My experience as a teacher and as a student is that group work can be both brilliant and frustrating, even traumatic sometimes. How can my experiences be so divided?

As a pedagogue I start with the positive side. A collaborative work creates co creation of knowledge and meaning. It develop my reflection when I have to deal with new knowledge. This is Palloff and Prats thoughts I totally share. How can it be like this? Capman, Ramondt and Smiley talked about, the importance of honesty, openness, dialogue and passion. My experience tells me that people with the same passion for the task work better together. Of course I have bump into people who are not reliable but that are not as common as bump into people with different passions. Dialogue often works well with talking and listening. I don´t know where it come from but I think the quote speaks for it self: ”their is a reason why you got one mouth and two ears”. Sometimes it is more difficult to have a dialogue but it is often when you try to have a conversation with stressed and frustrated people. It could also be language barriers but my experience from that is the dialogue still working but everything takes longer time. Worth remembering it can be within the country too. Different areas and different social background can create different type of dialogue. If you are aware about that it is not going to frustrate you.

Before I entering this course I thought different knowledge where an issue but I think different passion is a bigger issue for collaborative work. Every human being being in a group work have probably bumped into a free rider, don´t contribute much. One reason for free riding is a lack of passion. Another solution for an ineffective group work is to split it apart among group members and in the end put it together. With that solution I rather do it by myself.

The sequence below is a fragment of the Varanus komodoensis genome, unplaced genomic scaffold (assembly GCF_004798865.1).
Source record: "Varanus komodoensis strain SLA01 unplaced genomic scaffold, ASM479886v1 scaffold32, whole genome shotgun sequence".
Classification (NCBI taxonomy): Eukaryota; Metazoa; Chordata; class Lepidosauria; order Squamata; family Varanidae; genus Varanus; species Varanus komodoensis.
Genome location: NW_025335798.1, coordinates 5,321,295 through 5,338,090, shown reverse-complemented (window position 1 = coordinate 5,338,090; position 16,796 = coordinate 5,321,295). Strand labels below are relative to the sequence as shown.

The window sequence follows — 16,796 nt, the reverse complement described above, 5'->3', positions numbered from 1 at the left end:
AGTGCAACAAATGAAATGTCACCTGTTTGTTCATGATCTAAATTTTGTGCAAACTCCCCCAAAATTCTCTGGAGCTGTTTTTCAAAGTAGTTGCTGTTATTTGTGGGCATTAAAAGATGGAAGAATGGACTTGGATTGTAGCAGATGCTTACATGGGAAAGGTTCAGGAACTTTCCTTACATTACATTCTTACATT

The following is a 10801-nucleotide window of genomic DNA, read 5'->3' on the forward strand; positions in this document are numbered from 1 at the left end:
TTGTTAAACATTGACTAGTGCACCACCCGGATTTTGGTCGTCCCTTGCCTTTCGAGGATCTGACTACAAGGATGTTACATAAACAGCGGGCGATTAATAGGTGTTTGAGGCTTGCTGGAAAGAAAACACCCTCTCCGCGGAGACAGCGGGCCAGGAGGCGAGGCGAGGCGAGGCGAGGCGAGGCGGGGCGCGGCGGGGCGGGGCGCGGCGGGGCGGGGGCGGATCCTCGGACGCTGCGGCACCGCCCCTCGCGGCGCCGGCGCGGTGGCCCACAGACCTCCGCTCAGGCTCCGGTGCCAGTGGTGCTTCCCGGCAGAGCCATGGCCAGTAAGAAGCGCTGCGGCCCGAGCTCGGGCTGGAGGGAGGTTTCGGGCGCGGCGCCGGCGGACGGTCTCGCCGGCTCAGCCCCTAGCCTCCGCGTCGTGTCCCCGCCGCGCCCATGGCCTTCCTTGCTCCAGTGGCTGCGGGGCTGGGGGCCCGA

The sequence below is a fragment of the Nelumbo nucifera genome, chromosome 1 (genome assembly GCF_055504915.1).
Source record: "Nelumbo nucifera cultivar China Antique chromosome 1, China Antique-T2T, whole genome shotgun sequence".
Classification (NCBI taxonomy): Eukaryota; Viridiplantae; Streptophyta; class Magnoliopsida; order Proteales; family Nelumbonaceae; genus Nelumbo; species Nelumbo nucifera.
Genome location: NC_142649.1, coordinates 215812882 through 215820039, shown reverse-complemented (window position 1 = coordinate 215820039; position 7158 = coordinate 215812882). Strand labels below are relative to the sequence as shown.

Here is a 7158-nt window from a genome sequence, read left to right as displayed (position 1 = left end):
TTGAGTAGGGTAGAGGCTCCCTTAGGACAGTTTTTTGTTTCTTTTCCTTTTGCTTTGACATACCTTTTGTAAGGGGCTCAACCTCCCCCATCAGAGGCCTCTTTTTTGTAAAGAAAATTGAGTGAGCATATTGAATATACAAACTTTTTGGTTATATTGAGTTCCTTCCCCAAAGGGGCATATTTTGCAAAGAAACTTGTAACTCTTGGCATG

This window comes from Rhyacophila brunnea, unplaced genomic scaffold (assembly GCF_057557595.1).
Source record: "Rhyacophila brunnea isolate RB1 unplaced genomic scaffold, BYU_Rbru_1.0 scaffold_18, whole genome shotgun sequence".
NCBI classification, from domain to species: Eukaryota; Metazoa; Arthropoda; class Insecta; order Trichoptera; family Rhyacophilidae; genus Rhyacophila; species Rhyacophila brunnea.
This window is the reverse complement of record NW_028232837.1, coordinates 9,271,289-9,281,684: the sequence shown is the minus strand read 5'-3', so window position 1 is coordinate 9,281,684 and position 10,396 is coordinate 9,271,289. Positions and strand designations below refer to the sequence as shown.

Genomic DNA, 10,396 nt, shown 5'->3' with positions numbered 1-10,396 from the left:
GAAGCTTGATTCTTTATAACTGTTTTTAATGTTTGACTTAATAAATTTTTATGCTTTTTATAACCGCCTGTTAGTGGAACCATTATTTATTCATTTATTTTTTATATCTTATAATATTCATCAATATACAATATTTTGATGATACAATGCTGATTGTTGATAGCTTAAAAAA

Brindley, Blaschke and Waltis paper is interesting. They said that it can be important not only to evaluate the product of the group task but also to evaluate everybody’s contribution. More focus on the process rather then the product.

See you.

Brindley, J., Blaschke, L.M. & Walti, C. (2009) Creating effective collaborative learning groups in an online enviroment. The International Review of Research in Open and Distance Learning, 10(3).

Capman C., Ramondt, L., & Smiley, G. (2005) Strong community, deep learning: Exploring the link. Innovations in Education and teaching international, 47(3), 217-230

Pallof, R.M. & Pratt K. (2005) Collaborating online: Learning together in community: San Fransisco, CA: Jossey_Bass

Group work. a collaborative or failure process.